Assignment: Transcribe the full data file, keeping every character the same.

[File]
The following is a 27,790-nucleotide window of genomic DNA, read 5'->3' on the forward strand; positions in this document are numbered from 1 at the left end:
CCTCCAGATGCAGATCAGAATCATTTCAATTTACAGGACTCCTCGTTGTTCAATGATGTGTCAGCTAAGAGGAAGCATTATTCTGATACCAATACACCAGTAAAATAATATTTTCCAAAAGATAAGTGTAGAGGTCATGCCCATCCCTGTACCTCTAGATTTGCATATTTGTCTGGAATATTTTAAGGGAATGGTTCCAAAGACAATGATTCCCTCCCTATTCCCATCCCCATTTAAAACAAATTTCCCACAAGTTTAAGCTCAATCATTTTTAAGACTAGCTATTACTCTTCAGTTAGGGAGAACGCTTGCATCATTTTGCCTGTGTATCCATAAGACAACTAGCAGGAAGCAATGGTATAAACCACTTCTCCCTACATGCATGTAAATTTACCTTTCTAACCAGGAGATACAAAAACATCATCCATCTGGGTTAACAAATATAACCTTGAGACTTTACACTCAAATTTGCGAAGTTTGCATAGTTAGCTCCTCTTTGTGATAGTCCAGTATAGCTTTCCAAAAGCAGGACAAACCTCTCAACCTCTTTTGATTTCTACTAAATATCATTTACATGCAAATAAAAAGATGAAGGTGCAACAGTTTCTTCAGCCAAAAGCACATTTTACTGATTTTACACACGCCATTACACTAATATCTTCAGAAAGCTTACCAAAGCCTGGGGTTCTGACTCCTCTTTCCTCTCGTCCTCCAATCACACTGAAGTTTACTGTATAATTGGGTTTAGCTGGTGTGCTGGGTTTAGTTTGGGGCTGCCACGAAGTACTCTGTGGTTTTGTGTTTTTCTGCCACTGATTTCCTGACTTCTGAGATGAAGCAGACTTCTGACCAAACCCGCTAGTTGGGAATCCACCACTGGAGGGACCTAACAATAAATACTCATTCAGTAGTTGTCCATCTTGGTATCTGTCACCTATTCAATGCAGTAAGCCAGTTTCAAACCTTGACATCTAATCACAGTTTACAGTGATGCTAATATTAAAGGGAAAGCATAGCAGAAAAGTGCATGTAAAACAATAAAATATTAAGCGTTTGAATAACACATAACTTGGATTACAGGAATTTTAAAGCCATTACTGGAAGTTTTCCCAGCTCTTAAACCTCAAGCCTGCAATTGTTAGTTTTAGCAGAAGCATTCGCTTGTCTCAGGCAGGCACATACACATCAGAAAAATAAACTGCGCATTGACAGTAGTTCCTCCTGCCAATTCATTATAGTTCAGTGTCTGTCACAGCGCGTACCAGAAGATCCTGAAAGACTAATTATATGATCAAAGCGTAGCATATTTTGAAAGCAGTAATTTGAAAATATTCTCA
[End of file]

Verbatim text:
The following is a 27,790-nucleotide window of genomic DNA, read 5'->3' on the forward strand; positions in this document are numbered from 1 at the left end:
CCTCCAGATGCAGATCAGAATCATTTCAATTTACAGGACTCCTCGTTGTTCAATGATGTGTCAGCTAAGAGGAAGCATTATTCTGATACCAATACACCAGTAAAATAATATTTTCCAAAAGATAAGTGTAGAGGTCATGCCCATCCCTGTACCTCTAGATTTGCATATTTGTCTGGAATATTTTAAGGGAATGGTTCCAAAGACAATGATTCCCTCCCTATTCCCATCCCCATTTAAAACAAATTTCCCACAAGTTTAAGCTCAATCATTTTTAAGACTAGCTATTACTCTTCAGTTAGGGAGAACGCTTGCATCATTTTGCCTGTGTATCCATAAGACAACTAGCAGGAAGCAATGGTATAAACCACTTCTCCCTACATGCATGTAAATTTACCTTTCTAACCAGGAGATACAAAAACATCATCCATCTGGGTTAACAAATATAACCTTGAGACTTTACACTCAAATTTGCGAAGTTTGCATAGTTAGCTCCTCTTTGTGATAGTCCAGTATAGCTTTCCAAAAGCAGGACAAACCTCTCAACCTCTTTTGATTTCTACTAAATATCATTTACATGCAAATAAAAAGATGAAGGTGCAACAGTTTCTTCAGCCAAAAGCACATTTTACTGATTTTACACACGCCATTACACTAATATCTTCAGAAAGCTTACCAAAGCCTGGGGTTCTGACTCCTCTTTCCTCTCGTCCTCCAATCACACTGAAGTTTACTGTATAATTGGGTTTAGCTGGTGTGCTGGGTTTAGTTTGGGGCTGCCACGAAGTACTCTGTGGTTTTGTGTTTTTCTGCCACTGATTTCCTGACTTCTGAGATGAAGCAGACTTCTGACCAAACCCGCTAGTTGGGAATCCACCACTGGAGGGACCTAACAATAAATACTCATTCAGTAGTTGTCCATCTTGGTATCTGTCACCTATTCAATGCAGTAAGCCAGTTTCAAACCTTGACATCTAATCACAGTTTACAGTGATGCTAATATTAAAGGGAAAGCATAGCAGAAAAGTGCATGTAAAACAATAAAATATTAAGCGTTTGAATAACACATAACTTGGATTACAGGAATTTTAAAGCCATTACTGGAAGTTTTCCCAGCTCTTAAACCTCAAGCCTGCAATTGTTAGTTTTAGCAGAAGCATTCGCTTGTCTCAGGCAGGCACATACACATCAGAAAAATAAACTGCGCATTGACAGTAGTTCCTCCTGCCAATTCATTATAGTTCAGTGTCTGTCACAGCGCGTACCAGAAGATCCTGAAAGACTAATTATATGATCAAAGCGTAGCATATTTTGAAAGCAGTAATTTGAAAATATTCTCA